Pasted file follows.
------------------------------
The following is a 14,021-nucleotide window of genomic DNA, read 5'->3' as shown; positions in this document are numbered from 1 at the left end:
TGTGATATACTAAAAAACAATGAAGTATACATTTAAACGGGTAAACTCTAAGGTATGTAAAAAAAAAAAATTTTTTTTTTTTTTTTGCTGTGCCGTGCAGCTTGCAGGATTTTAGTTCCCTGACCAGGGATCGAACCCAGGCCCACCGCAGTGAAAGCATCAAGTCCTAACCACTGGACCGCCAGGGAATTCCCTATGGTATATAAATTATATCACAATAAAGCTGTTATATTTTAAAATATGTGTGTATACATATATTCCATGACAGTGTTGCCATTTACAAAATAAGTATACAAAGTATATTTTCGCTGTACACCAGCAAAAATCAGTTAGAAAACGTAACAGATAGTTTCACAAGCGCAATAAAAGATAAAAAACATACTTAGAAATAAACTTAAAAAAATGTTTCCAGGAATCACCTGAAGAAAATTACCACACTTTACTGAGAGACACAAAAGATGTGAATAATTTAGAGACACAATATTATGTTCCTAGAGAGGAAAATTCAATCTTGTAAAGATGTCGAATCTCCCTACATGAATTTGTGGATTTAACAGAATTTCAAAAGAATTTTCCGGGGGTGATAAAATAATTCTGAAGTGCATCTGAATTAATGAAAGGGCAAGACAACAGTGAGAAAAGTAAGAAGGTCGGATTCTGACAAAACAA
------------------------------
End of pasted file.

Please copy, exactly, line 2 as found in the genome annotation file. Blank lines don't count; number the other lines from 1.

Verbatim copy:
TGTGATATACTAAAAAACAATGAAGTATACATTTAAACGGGTAAACTCTAAGGTATGTAAAAAAAAAAAATTTTTTTTTTTTTTTTGCTGTGCCGTGCAGCTTGCAGGATTTTAGTTCCCTGACCAGGGATCGAACCCAGGCCCACCGCAGTGAAAGCATCAAGTCCTAACCACTGGACCGCCAGGGAATTCCCTATGGTATATAAATTATATCACAATAAAGCTGTTATATTTTAAAATATGTGTGTATACATATATTCCATGACAGTGTTGCCATTTACAAAATAAGTATACAAAGTATATTTTCGCTGTACACCAGCAAAAATCAGTTAGAAAACGTAACAGATAGTTTCACAAGCGCAATAAAAGATAAAAAACATACTTAGAAATAAACTTAAAAAAATGTTTCCAGGAATCACCTGAAGAAAATTACCACACTTTACTGAGAGACACAAAAGATGTGAATAATTTAGAGACACAATATTATGTTCCTAGAGAGGAAAATTCAATCTTGTAAAGATGTCGAATCTCCCTACATGAATTTGTGGATTTAACAGAATTTCAAAAGAATTTTCCGGGGGTGATAAAATAATTCTGAAGTGCATCTGAATTAATGAAAGGGCAAGACAACAGTGAGAAAAGTAAGAAGGTCGGATTCTGACAAAACAA